Album Review

The Isley Brothers - Twist & Shout

The Isley Brothers

Twist & Shout


Release Date: June 4th, 1962

Words by: Jason A. Wendleton
August 27th, 1962


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Despite being one of rock's most-covered songs, very few people are aware of the origins of 'twist & shout'. Originally written by Phil Medley and Bert Russell, the song was first recorded by a band called the Top Notes. Their version, which was produced by a then-unknown Phil Spector, wasn't deemed good enough by Bert Russell. Russell knew the song could be a massive hit, but only if it was done his way.

The Isley Brothers, who hadn't had a hit song in nearly three years, were tapped by Russell to re-record the song. The Isley's version went to #2 on the U.S. R&B charts and helped launch countless covers of the tune, most notably one recorded by The Beatles a year later.

Twist & Shout the album doesn't quite live up to the legendary status of its title track, but it's a fun enough rock record. Most of the songs on the album were co-written by Bert Russell whose attempts to write another 'twist & shout' can at times be a bit laughable. The song 'you better come home', for example, is an almost note-for-note copy of the title track.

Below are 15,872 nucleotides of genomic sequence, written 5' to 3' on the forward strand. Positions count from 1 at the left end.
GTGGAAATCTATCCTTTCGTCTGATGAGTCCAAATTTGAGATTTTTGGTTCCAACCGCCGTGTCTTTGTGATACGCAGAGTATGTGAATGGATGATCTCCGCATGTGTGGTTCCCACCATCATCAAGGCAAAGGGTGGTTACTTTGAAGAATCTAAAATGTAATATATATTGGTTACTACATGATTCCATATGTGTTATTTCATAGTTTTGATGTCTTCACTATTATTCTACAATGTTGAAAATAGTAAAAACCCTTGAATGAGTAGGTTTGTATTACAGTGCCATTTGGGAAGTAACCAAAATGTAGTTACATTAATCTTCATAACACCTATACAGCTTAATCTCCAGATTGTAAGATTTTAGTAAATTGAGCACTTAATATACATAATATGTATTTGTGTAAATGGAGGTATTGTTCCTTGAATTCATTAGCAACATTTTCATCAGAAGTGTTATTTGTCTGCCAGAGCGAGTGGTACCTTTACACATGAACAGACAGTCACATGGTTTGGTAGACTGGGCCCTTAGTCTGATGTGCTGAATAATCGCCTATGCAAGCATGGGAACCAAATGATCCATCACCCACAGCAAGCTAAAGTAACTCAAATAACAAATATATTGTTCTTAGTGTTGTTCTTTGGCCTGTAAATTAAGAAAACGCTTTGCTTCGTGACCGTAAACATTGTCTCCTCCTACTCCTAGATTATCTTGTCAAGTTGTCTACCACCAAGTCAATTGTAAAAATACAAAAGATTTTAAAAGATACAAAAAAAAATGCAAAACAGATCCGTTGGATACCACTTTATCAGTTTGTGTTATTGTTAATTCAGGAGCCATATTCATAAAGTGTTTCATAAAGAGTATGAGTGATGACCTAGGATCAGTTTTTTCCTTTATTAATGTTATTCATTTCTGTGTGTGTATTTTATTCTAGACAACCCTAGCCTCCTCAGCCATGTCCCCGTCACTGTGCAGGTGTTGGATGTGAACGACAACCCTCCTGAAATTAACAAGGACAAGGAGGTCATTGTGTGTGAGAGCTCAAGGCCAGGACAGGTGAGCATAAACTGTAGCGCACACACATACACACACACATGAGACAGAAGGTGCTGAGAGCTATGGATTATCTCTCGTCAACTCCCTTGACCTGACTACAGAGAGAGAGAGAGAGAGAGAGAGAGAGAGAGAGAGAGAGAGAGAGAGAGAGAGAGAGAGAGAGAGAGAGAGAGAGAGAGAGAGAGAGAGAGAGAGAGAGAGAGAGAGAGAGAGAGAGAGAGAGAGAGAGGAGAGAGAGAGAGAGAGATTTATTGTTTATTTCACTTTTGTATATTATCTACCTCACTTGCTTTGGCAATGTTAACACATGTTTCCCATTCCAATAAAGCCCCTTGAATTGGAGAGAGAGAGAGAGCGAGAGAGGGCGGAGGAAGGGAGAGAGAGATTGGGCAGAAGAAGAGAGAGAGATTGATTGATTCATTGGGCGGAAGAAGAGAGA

Despite some of the rather cash-in nature elements of Twist & Shout, there are a few standout tracks that while not eclipsing the greatness of the title track, are fantastic songs nonetheless. 'don't you feel' is both soulful and fun. While the gentle ballad, 'time after time' is heartbreakingly beautiful, if not a bit out of place on an otherwise dance-crazy record.

Twist & Shout may not be a classic album, but it's an interesting artifact that any scholar of early rock n' roll will find worthy of examination.

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